Local foods, what does that actually mean? There are many definitions, but generally people define it based on their personal beliefs and some rough, geographical information. Some think local foods can only come from within 100 miles of one’s home. Many others define local foods as those grown and sold within their own states, regions or anywhere within the United States. The USDA defines local as within 400 miles; by this definition, “locavores” would buy and consume food only grown within our state. In general, most of us define local as anything grown within our great state of Wisconsin or at least within the boundaries of the United States. But underlying that is the belief that it’s just healthy food that adds value to our local economy—this is a very reasonable definition. Whatever your definition, the actual details always come back to: what does it matter to me and my family? Is this sustainable for my long-term food security, my health, the safety of food and for the economic sustainability of my community? So, now let’s look at the term “local” as a realistic vision for the long-term health and benefits to our society.
Agricultural specialization has resulted in many ecological, economic and societal advancements over time. The “supply more for less inputs” is very successful within these specialized industries, and this has resulted in a sustainable, large-scale agricultural system. With today’s industrialization, agricultural is a multi-faceted industry with wide ranging distribution systems and complex interactions among the supply chain. Many times, you may be buying a locally produced product, but you would not be aware of it simply because it is not stated clearly on the packaging. But if you knew it was local, would you buy it over another non-local product? Would you pay more? Do you have any idea of the community value local food production brings to rural America? Do you know that these locally produced agricultural products have vast impacts and great influence on our local economies?
For a specific example, let’s look at the value that the Central Wisconsin vegetable system has brought to many local communities in our state. A seven county region in Central Wisconsin known as the Central Sands region is one of the most abundant, healthy, and productive regions for vegetables in the nation. You may know the value this region brings to ensuring a safe and effective food supply for all of us, but do you know the economic value this brings to each county and their rural communities? These counties (Portage, Waushara, Adams, Marquette, Wood, Green Lake and Waupaca) have thriving rural economies due to the impacts of agriculture in the region.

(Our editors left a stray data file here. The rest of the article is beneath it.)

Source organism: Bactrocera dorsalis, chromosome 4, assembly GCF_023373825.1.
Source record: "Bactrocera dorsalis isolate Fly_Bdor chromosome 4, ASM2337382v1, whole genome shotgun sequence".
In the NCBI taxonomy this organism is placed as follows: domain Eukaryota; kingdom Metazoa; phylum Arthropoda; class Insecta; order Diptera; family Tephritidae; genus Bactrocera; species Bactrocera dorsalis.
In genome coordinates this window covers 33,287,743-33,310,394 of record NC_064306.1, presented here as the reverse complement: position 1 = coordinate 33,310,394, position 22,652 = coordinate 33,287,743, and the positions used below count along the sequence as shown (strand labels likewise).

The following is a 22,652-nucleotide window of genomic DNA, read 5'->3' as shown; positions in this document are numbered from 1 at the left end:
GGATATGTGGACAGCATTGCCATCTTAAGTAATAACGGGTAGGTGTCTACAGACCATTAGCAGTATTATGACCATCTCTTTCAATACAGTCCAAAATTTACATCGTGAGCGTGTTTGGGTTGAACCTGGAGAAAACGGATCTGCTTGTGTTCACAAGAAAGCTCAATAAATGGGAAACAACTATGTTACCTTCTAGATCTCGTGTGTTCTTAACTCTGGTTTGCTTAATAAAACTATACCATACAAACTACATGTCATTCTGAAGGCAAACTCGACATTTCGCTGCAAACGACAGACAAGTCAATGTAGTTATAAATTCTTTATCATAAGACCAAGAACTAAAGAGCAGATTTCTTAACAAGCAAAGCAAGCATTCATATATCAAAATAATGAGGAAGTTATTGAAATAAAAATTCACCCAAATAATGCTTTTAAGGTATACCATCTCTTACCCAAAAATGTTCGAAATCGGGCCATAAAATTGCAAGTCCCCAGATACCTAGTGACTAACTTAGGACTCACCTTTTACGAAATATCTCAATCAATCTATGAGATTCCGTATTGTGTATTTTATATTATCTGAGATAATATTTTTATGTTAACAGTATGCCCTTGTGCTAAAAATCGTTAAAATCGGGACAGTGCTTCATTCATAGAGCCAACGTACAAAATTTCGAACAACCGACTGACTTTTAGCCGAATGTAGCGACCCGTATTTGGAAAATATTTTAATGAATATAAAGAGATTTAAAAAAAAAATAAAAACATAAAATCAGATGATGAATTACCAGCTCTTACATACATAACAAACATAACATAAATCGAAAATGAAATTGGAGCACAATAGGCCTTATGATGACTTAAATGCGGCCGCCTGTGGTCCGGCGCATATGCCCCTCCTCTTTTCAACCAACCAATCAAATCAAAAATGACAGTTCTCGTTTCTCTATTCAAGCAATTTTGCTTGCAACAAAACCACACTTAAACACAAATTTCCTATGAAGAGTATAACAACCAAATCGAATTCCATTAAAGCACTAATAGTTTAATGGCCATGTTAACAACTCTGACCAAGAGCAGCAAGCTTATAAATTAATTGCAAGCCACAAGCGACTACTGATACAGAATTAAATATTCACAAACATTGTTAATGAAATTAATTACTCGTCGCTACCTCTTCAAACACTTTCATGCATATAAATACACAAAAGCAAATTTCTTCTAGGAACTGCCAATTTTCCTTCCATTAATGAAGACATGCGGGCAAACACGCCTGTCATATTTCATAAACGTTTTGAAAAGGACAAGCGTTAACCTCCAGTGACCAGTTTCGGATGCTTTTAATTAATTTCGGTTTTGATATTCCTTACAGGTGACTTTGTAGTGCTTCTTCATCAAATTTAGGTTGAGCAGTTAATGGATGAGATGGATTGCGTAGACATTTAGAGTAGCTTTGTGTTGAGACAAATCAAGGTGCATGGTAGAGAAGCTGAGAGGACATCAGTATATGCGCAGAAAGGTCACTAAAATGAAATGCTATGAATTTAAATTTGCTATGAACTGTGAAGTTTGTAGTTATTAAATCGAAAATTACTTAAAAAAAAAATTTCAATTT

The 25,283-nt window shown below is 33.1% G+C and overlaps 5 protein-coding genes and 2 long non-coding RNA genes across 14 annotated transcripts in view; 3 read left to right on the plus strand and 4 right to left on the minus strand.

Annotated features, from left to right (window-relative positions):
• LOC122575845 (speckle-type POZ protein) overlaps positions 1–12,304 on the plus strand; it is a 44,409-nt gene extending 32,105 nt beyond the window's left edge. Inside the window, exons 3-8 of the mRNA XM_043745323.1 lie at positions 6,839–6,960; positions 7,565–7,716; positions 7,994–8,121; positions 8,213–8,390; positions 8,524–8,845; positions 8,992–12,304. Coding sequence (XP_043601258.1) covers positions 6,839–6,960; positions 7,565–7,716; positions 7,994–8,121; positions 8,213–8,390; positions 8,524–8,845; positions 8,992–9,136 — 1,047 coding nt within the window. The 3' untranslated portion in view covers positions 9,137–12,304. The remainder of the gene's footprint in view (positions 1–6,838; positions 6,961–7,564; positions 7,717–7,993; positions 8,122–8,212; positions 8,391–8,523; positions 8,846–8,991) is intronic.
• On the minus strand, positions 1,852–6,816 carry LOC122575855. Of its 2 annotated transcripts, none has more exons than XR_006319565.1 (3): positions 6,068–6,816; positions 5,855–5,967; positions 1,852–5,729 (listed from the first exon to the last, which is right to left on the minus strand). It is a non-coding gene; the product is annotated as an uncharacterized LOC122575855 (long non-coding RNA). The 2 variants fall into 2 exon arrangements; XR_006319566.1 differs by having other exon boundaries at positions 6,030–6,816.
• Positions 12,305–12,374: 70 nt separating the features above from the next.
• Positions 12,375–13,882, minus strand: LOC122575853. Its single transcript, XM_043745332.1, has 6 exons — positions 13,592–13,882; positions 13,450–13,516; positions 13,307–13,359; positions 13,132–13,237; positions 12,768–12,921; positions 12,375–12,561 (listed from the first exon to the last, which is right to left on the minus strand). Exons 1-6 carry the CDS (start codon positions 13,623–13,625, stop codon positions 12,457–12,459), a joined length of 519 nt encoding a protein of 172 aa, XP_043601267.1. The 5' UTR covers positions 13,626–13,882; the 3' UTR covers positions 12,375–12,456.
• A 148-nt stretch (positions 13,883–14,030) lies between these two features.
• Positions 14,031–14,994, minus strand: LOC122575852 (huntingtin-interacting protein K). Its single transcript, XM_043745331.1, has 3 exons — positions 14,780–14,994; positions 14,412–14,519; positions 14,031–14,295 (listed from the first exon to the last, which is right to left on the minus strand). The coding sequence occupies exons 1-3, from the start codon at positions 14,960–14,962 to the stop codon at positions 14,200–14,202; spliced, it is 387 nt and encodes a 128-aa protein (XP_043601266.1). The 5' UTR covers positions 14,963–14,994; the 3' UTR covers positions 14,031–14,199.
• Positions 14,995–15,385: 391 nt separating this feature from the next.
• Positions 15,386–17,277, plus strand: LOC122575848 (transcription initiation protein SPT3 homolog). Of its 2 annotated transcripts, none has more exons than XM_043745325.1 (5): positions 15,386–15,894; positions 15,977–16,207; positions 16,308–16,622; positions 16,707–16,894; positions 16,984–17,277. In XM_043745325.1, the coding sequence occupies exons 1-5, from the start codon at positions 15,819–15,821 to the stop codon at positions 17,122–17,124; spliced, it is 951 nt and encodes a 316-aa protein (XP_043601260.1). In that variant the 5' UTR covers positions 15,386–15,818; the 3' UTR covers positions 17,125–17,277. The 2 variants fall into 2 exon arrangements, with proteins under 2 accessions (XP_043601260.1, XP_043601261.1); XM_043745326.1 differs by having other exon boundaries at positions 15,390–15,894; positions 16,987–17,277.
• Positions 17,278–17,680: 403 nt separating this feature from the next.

Let’s look at each county individually to see specifics on how many jobs, tax revenue, sales and/or percentages of economic value are involved in agricultural in the regions*.
o Agriculture provides over 5500 jobs in the county – 13% of total county workforce.
o Over $32 million are paid in taxes due to agricultural activity.
o Vegetable production alone provides over $103 million dollars of sales.
o Agriculture accounts for 19% of jobs in the county.
o Agriculture and its related businesses provide over $230 million dollars into the regions (more than 22% of total counties business sales).
o Provide $7 million in taxes.
o Direct marketing sales add $67,000 to economy.
o Farmers account for 28% of the county’s land.
o Agriculture provides over 1900 jobs to the region.
o Processing companies account for $65.9 million of income in the county.
o Pays almost $22 million in taxes.
o Business to business activity in the county generates over $54 million in sales.
- Green Lake
o Agriculture provides 15% of the county’s jobs.
o Agriculture in the county accounts for $88 million (or 16%) of county incomes.
o Vegetable production accounts for over $9 million in sales.
o Around 14% of county income comes from agriculture.
So, no matter how you define local, the important thing to remember is that local Wisconsin agriculture produces high-quality products while providing a great value to rural communities. Your local buying decisions help support those growers and create economic benefits to these areas. However you define local, it must be comforting to know that local farmers are working hard to provide you healthy, safe food, while also providing valuable resources, taxes and jobs to our local communities.
*Data source: “The Economic Impacts of Agriculture in Wisconsin Counties” by Steven Deller, Department of Agricultural and Applied Economics, University of Wisconsin–Madison/Extension
And David Williams, Agricultural and Natural Resources Program Area, University of Wisconsin-Extension, Cooperative Extension. Full report found at: http://www.uwex.edu/ces/ag/wisag/documents/EconomicImpactsPaper_3-24-11-5final.pdf
General information and county specific details are found at: http://www.uwex.edu/ces/ag/wisag/